Joo P (ca) wrote: I was just a lad of ten when I saw this 1973 BBC production of "Jane Eyre" for the first time. Michael Jayston and, above all, Sorcha Cusack made an everlasting impression on me. After all these years, to be able to see her again as Jane is... all joy! To acknowledge how well both these actors did portray their respective characters from Robin Chapman's fine script and under Joan Craft's competent direction, allow me to transcribe here the following excerpts from Charlotte Bront,'s immortal novel: From chapter XIV (Jane about Rochester): - "[...] he rose from his chair, and stood, leaning his arm on the marble mantelpiece: in that attitude his shape was seen plainly as well as his face; his unusual breadth of chest, disproportionate almost to his length of limb. I am sure most people would have thought him an ugly man; yet there was so much unconscious pride in his port; so much ease in his demeanour; such a look of complete indifference to his own external appearance; so haughty a reliance on the power of other qualities, intrinsic or adventitious, to atone for the lack of mere personal attractiveness, that, in looking at him, one inevitably shared the indifference, and, even in a blind, imperfect sense, put faith in the confidence." From chapter XVI of the novel (Jane about Rochester and she): - "[...] I knew the pleasure of vexing and soothing him by turns; it was one I chiefly delighted in, and a sure instinct always prevented me from going too far; beyond the verge of provocation I never ventured; on the extreme brink I liked well to try my skill. Retaining every minute form of respect, every propriety of my station, I could still meet him in argument without fear or uneasy restraint; this suited both him and me." From chapter XXVII (Rochester to/about Jane): - "[...] You entered the room with the look and air at once shy and independent: you were quaintly dressed - much as you are now. I made you talk: ere long I found you full of strange contrasts. Your garb and manner were restricted by rule; your air was often diffident, and altogether that of one refined by nature, but absolutely unused to society, and a good deal afraid of making herself disadvantageously conspicuous by some solecism or blunder; yet when addressed, you lifted a keen, a daring, and a glowing eye to your interlocutor's face: there was penetration and power in each glance you gave; when plied by close questions, you found ready and round answers. Very soon you seemed to get used to me: I believe you felt the existence of sympathy between you and your grim and cross master, Jane; for it was astonishing to see how quickly a certain pleasant ease tranquillised your manner: snarl as I would, you showed no surprise, fear, annoyance, or displeasure at my moroseness; you watched me, and now and then smiled at me with a simple yet sagacious grace I cannot describe." In these three passages of her novel, Charlotte Bront, gave to all readers a crystal-clear synthesis of how she imagined Jane Eyre and Edward Rochester; and it is exactly this we have the exquisite privilege to contemplate in the 1973 BBC production of "Jane Eyre". Please, believe me: in no other production (not even in the rightly praised BBC 1983 production, with Timothy Dalton and Zelah Clarke...) you will find these characters portrayed so faithfully to the novel and so perfectly on screen as in this one! Michael Jayston is a great, truly great Rochester; Sorcha Cusack, with that beautiful round face, those lovely eyes and that velvet voice, is a Jane from the other world; and the connection between them is way, way far beyond simple "chemistry" or "physical connection": it is genuine empathy - just like the connection there is between their respective characters. The portrayal of the secondary characters is made in much the same way. The performances of young Juliet Waley, as young Jane, Tina Heath as Helen Burns, and Isabelle Rosin as Adle, of reliable veterans John Philips as Mr. Brocklehurst and Megs Jenkins as Mrs. Fairfax, of glamorous Stephanie Beacham as Blanche Ingram, and of "Leslie-Howard-like" Geoffrey Whitehead as St. John Rivers, are all very good and quite close to what can we read in "Jane Eyre". The real marrow of Charlotte Bront,'s novel: this is what one can get from this, the 1973 BBC production of "Jane Eyre". Nothing of real importance is missing here - above all, God. The final lines said by Sorcha Cusack, taken out of the last chapter of novel (sadly missing in all the other TV and movie versions...), are a sort of resume of Charlotte Bront,'s faith in God: after helping both Jane and Rochester going through their ordeals, God blesses her supremely and judges him with mercy; so, there is reason to believe in God. Just like the novel, this TV production is a story told by Jane's own point of view: it's a "flash-back". The use of narration through Jane's "inner-voice" is as effective here as it is old in the History of English Theatre (and Cinema, for that matter): it harks back to William Shakespeare, who used to make his characters turn to the audiences and speak out their intimate thoughts. Drama and humor, suspense and surprise are all very finely balanced in this BBC production of "Jane Eyre". As for the humor, I don't mean to be rude to those reviewers whom have written here criticizing Sorcha Cusack's performance, but I'm afraid they simply don't grasp British humour - particularly, the "understatement", which is present in almost every line of many of the intimate dialogues between Jane and Rochester (both in the novel and in this production). Every time I see Sorcha (with a naughty smile) saying to Michael (with a wicked grin): "Won't she [Miss Ingram] feel forsaken and [pause!] deserted?", I roll myself with laughter! That's Bront,'s humour at its best! What a cracker! It should be noted that this is neither a "romantic" nor a "gothic" production of Charlotte Bront,'s novel. In fact, I'm not even sure that "Jane Eyre" is a true romantic or a true gothic novel. As far as I remember, it was Jorge Luis Borges who stated that it could be classified as one of the predecessors of the so-called "Magic Realism" in Literature. Indeed, between "Romanticism", "Gothicism" and "Magic Realism", I personally find "Jane Eyre" much closer to the latter... and, judging solely from what we can watch in this TV production, both Robin Chapman and Joan Craft fond it the same as I do. I've seen the DVD release of "Jane Eyre" (1973) so many times since I bought it that I'm seeing it now in bits and parts - specially those witty ones with Jane and Rochester. That's how good this production really is! To my mind, in a scale of 1 to 10, the 1973 BBC production of "Jane Eyre" deserves 9.9. It would get a clear 10 out of me if it had (as it should!) at least fifteen episodes; but, since it was a "low budget" production, it has only five - and, because of that, the "gipsy scene" had to be pruned up to the point of becoming just a hilarious scene, and the character of Rosamond Oliver had to be simply tossed off. Nevertheless, it is the best of all screen versions there are of "Jane Eyre": the most faithful to novel, superbly tight and paced, very well put up together, with first class performances and Elgar's Introduction and Allegro for strings, Opus 47 (1904-05), as the musical background. In short, it is a sublime piece of Art. Don't miss it!...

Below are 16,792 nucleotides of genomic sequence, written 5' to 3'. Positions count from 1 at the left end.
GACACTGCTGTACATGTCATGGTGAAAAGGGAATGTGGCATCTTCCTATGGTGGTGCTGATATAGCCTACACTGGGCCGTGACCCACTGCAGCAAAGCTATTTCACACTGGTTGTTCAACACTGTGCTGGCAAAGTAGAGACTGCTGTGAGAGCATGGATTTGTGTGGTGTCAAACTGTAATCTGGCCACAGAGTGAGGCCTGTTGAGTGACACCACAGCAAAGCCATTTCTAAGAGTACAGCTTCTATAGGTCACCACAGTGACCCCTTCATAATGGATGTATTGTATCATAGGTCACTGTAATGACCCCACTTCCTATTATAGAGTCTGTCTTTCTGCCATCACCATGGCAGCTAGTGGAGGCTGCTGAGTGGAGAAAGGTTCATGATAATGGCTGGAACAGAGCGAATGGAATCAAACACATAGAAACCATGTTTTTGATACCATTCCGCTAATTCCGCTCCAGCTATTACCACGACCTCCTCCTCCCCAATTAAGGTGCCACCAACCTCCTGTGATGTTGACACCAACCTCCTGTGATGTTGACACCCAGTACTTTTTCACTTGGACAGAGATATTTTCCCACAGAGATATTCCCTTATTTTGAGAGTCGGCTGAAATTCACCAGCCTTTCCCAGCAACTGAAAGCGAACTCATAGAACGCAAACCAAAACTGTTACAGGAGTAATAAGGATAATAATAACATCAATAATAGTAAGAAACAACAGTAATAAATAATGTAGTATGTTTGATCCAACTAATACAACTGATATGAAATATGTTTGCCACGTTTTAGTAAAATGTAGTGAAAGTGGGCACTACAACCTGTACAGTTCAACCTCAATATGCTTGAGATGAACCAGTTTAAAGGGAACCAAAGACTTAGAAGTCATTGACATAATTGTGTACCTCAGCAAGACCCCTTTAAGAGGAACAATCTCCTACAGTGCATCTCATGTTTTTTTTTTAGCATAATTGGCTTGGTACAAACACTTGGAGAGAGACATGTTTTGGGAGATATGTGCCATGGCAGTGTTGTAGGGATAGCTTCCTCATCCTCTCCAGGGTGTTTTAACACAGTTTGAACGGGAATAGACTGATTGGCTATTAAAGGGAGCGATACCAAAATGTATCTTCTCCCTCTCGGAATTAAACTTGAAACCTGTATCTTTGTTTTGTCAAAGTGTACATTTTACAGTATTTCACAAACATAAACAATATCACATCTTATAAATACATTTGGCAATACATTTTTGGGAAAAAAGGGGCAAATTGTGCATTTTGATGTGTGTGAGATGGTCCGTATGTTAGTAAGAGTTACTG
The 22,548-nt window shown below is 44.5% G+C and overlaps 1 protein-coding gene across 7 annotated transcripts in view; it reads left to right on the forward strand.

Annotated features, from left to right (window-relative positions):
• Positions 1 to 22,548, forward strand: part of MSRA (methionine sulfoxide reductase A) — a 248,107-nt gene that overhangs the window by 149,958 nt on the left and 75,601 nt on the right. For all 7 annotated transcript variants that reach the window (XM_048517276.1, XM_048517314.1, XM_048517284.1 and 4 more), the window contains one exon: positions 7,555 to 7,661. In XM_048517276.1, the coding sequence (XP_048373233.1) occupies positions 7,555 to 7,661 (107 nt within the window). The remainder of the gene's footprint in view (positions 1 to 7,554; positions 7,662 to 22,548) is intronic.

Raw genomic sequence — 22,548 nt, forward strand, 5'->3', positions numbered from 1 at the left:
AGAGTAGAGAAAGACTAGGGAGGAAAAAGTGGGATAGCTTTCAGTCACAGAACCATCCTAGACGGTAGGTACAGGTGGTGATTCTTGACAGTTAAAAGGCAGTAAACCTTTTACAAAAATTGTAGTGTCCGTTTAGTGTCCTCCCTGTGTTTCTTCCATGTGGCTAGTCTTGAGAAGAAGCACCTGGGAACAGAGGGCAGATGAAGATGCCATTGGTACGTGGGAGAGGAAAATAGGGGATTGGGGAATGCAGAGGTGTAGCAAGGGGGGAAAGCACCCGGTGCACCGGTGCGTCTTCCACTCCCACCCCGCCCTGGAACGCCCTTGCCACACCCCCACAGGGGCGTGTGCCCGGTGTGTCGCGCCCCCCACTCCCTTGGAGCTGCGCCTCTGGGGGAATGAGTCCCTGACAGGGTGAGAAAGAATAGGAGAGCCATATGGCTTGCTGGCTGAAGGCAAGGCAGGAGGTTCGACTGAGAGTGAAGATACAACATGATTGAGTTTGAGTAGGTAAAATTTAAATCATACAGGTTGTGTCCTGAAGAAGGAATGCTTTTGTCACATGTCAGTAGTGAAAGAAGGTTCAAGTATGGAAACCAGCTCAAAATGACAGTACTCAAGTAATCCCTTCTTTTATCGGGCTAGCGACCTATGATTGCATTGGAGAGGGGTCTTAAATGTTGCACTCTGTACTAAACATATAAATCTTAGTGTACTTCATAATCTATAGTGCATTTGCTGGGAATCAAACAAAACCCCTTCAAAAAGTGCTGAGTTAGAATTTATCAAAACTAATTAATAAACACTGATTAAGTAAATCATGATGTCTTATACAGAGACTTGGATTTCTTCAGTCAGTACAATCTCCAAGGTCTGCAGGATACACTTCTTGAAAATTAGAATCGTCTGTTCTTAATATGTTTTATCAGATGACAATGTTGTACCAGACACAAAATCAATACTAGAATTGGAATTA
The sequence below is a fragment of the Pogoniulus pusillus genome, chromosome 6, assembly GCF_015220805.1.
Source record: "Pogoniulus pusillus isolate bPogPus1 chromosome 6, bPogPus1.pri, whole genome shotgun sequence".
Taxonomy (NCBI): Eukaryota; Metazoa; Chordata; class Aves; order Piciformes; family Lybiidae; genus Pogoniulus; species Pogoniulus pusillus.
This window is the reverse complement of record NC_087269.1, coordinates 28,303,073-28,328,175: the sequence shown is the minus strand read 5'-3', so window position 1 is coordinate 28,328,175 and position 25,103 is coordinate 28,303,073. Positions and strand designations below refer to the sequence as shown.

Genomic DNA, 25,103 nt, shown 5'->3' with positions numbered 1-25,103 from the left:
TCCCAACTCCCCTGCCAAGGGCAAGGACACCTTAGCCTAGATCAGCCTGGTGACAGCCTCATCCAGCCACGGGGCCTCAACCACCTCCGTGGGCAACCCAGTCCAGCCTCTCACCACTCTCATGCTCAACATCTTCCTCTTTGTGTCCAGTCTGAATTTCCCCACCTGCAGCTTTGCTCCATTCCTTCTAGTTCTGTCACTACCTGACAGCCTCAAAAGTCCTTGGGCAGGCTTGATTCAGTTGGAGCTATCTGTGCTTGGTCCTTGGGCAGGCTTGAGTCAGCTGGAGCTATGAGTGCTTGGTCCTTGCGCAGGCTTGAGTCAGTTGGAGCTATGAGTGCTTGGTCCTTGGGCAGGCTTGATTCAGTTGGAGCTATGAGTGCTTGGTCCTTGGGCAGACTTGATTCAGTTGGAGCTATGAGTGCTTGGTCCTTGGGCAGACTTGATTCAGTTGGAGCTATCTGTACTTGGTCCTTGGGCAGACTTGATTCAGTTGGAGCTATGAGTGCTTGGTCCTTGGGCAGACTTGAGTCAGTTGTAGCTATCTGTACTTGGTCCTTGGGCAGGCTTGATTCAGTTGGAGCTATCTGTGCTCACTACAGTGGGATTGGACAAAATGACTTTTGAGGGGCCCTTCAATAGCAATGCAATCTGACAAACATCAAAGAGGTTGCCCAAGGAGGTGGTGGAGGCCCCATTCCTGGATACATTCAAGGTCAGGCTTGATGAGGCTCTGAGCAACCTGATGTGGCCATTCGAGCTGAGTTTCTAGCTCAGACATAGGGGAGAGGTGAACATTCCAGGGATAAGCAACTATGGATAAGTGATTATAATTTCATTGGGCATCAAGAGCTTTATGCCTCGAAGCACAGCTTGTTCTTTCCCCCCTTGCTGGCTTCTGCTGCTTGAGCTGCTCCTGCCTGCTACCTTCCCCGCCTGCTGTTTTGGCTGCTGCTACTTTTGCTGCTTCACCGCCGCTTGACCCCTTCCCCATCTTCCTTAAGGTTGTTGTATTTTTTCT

Amy K (nl) wrote: Richard Dreyfuss AND Holly Hunter....if there had been a shark in this movie and the clothes were more fabulous and Michael Myers made an appearance (the psycho not the actor) this would be my choice for most awesome movie EVER....but as it stands, it's still pretty great. The story is nothing new but the acting of Dreyfuss and Hunter as well as Danny Aiello Gena Rowlands and the rest, make this family dramedy pretty freaking good.
Movie T (us) wrote: Peter Gallagher and Laura San Giacomo are so disgusting.
MF J (ag) wrote: Used to watch this film as a kid & loved it. It has probably aged quite a bit but i'd love to watch it now. I remember being really entertained by all these lions breaking into the house and making a complete mess of the whole building. So much fun!
Private U (it) wrote: THE MOVIE OF MY CHILDHOOD!!!!!!!
Art S (ru) wrote: Fully prepared for campy schlock (possibly of the most boring kind), instead I found This Island Earth to be a fairly gripping episode of proto-Star Trek (the original TV series). Sure, we've got 1950s acting styles, dated technology, and actors never seen again, but sympathy is created for Exeter, the man from the planet under attack, who needs Earth's atomic energy scientists to help him sustain a force field shield. After a rather too long prelude, things go from weird to wonderful, especially in the art-directed exteriors of Metaluna. As a double feature with Forbidden Planet (which it was), it couldn't be beat.
Jeffrey K (jp) wrote: Cute and charming (don't expect any biting social commentary with this one)
Mohammed A (ca) wrote: It's good movie to watch
Ben D (ca) wrote: Exactly what the title says. On par with Shark Attack 3 in terms of special effects and acting skill.
Ben L (au) wrote: I like a good mind-bender and mathematics is a passion of mine. I thought the main character was established well so that we can sympathize with him, but also see his unhealthy obsession. Personally, I lean towards movies that have a clearer narrative flow than this one. It is very artistic in its presentation, which caters to a certain audience. Unfortunately, I'm not really in that target group. But I like elements of the film. Perhaps the best is the way it suggests a commonality between science, economics, nature, and religion. I'm sure there's a lot more to be gleaned if you examine the visual symbolism, but in general I'd rather gouge out my eyes with a rusty fork than spend time examining symbols in art. There was enough on the surface to keep me engaged all the way to the end. I personally prefer Requiem if I want an Aronofsky film, but I think I see what others enjoy in Pi.